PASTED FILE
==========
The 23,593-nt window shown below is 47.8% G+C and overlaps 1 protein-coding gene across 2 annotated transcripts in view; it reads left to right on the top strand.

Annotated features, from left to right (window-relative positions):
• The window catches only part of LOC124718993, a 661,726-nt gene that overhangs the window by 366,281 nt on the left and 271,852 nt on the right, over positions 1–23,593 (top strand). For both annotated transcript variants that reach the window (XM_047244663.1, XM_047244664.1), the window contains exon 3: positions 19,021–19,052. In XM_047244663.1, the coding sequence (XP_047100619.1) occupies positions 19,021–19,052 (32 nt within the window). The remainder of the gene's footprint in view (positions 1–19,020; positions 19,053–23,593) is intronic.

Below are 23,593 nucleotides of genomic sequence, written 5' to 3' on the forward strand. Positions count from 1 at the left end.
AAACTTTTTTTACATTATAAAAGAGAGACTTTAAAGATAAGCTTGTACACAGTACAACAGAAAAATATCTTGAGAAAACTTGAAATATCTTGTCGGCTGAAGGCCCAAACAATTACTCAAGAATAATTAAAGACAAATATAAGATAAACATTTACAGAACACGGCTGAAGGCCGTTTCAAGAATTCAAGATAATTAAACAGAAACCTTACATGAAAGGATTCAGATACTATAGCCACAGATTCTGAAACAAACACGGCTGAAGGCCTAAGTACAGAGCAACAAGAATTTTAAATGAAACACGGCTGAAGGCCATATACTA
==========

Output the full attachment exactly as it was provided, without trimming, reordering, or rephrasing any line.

The 23,593-nt window shown below is 47.8% G+C and overlaps 1 protein-coding gene across 2 annotated transcripts in view; it reads left to right on the top strand.

Annotated features, from left to right (window-relative positions):
• The window catches only part of LOC124718993, a 661,726-nt gene that overhangs the window by 366,281 nt on the left and 271,852 nt on the right, over positions 1–23,593 (top strand). For both annotated transcript variants that reach the window (XM_047244663.1, XM_047244664.1), the window contains exon 3: positions 19,021–19,052. In XM_047244663.1, the coding sequence (XP_047100619.1) occupies positions 19,021–19,052 (32 nt within the window). The remainder of the gene's footprint in view (positions 1–19,020; positions 19,053–23,593) is intronic.

Below are 23,593 nucleotides of genomic sequence, written 5' to 3' on the forward strand. Positions count from 1 at the left end.
AAACTTTTTTTACATTATAAAAGAGAGACTTTAAAGATAAGCTTGTACACAGTACAACAGAAAAATATCTTGAGAAAACTTGAAATATCTTGTCGGCTGAAGGCCCAAACAATTACTCAAGAATAATTAAAGACAAATATAAGATAAACATTTACAGAACACGGCTGAAGGCCGTTTCAAGAATTCAAGATAATTAAACAGAAACCTTACATGAAAGGATTCAGATACTATAGCCACAGATTCTGAAACAAACACGGCTGAAGGCCTAAGTACAGAGCAACAAGAATTTTAAATGAAACACGGCTGAAGGCCATATACTA